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Rising light pollution increases the risk of illness - what can be done about it
Right now in the dark winter months, most cities are brightly lit by artificial light. The lighting has a negative effect on the natural day-night rhythm and increases the risk of sleep disorders, infections and also cardiovascular diseases.
Since the invention of electric light, the darkness has decreased continuously. Although the consumption of electricity continues to decrease according to the Consumer Service Bavaria, the permanent illumination of the night by artificial light sources creates another environmental problem: light pollution. This also has a negative impact on our health.
Rising light pollution despite falling energy consumption
As the Consumer Service Bavaria explains in a recent announcement, light pollution and light smog refer to the brightening of darkness by artificial light.
According to the experts, an annual increase in nighttime lighting of 2.2 percent per year was measured from 2012 to 2016 alone. In Bavaria, the illuminated area increases by four percent annually. At the same time, however, the final energy consumption for lighting is steadily falling.
This situation can be attributed to the significantly more energy-efficient LED lamps, which often shine brighter than the previous incandescent lamp with lower power consumption. This makes it worthwhile for communities to use brighter street lighting, for example, and homeowners are increasingly illuminating exterior facades and gardens thanks to their low power consumption.
Effects on the production of the hormone melatonin
Artificial light can have a negative impact on people, animals and the flora and is considered a form of pollution. Flora and fauna have always been based on the natural day-night rhythm. The organism, the sleep-wake cycle and the behavior of humans and animals are tailored to this.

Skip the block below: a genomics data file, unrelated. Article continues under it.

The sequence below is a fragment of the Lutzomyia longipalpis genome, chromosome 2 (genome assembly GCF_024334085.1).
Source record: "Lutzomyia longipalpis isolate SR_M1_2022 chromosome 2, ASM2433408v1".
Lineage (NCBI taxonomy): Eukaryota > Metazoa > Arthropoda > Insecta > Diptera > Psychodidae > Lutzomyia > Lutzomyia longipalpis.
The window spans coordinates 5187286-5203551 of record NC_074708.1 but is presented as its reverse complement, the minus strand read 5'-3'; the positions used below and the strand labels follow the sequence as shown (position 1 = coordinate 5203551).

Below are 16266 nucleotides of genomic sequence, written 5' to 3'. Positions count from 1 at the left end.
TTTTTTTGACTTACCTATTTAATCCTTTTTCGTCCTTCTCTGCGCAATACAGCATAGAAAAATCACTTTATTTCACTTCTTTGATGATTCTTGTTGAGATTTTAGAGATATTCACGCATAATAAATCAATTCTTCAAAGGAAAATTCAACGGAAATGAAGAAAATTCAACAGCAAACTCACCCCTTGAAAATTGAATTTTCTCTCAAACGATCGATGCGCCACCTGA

"The increasing brightness at night is not without consequences for us," said Marianne Wolff, environmental consultant at Consumer Service Bavaria at KDFB e.V. (VSB). "If there is no darkness, this affects the production of the hormone melatonin, which is responsible for the rest of our body and the organism gets out of rhythm," said the expert.
Internal clock gets out of step
A study by researchers at the Leibniz Institute for Freshwater Ecology and Inland Fisheries (IGB) also shows that artificial light from urban night lighting gets the body clock out of step.
In the journal "Sustainability", the scientists reported that light pollution suppresses melatonin production.
Melatonin has the important function of putting our body into a state of rest. The body temperature drops, we get tired, the heart and lungs work less and our body begins to regenerate, the Consumer Service Bavaria explains on its website. At the same time, the immune system is activated.
Higher susceptibility to infections and sleep disorders
And how does light pollution work? “Evidence is that sleep disorders, higher susceptibility to infections and an increasing risk of cardiovascular diseases, for example,” explained Marianne Wolff.
In addition, an increased risk of diabetes and breast and prostate cancer was found among shift workers in brightly lit areas.
What you can do yourself
There are now technical measures that can help to reduce nighttime lighting without endangering safety. A good example of this are street lamps that are directed exclusively downwards.
But private individuals can also do something. The Consumer Service Bavaria has summarized some tips:
- Avoid illuminations in the private garden. Upward-pointing white LEDs in particular contribute to light pollution.
- Darken your bedrooms. Children often have a night light on all night. Children usually get used to sleeping well in dark rooms.
- Think about whether outdoor lighting for your home is really necessary.
- Use warm white LED light. (ad)
Author and source information
This text corresponds to the specifications of the medical literature, medical guidelines and current studies and has been checked by medical doctors.
- Consumer Service Bavaria: The end of darkness, (retrieval: 28.01.2020), Consumer Service Bavaria
- Consumer Service Bavaria: light pollution, (retrieval: 28.01.2020), Consumer Service Bavaria
- Grubisic, M .; Haim, A .; Bhusal, P .; Dominoni, D.M .; Gabriel, K.M.A .; Jechow, A .; Kupprat, F .; Lerner, A .; Marchant, P .; Riley, W .; Stebelova, K .; van Grunsven, R.H.A .; Zeman, M .; Zubidat, A.E .; Hölker, F .: Light Pollution, Circadian Photoreception, and Melatonin in Vertebrates; in: Sustainability, (published: November 14, 2019), Sustainability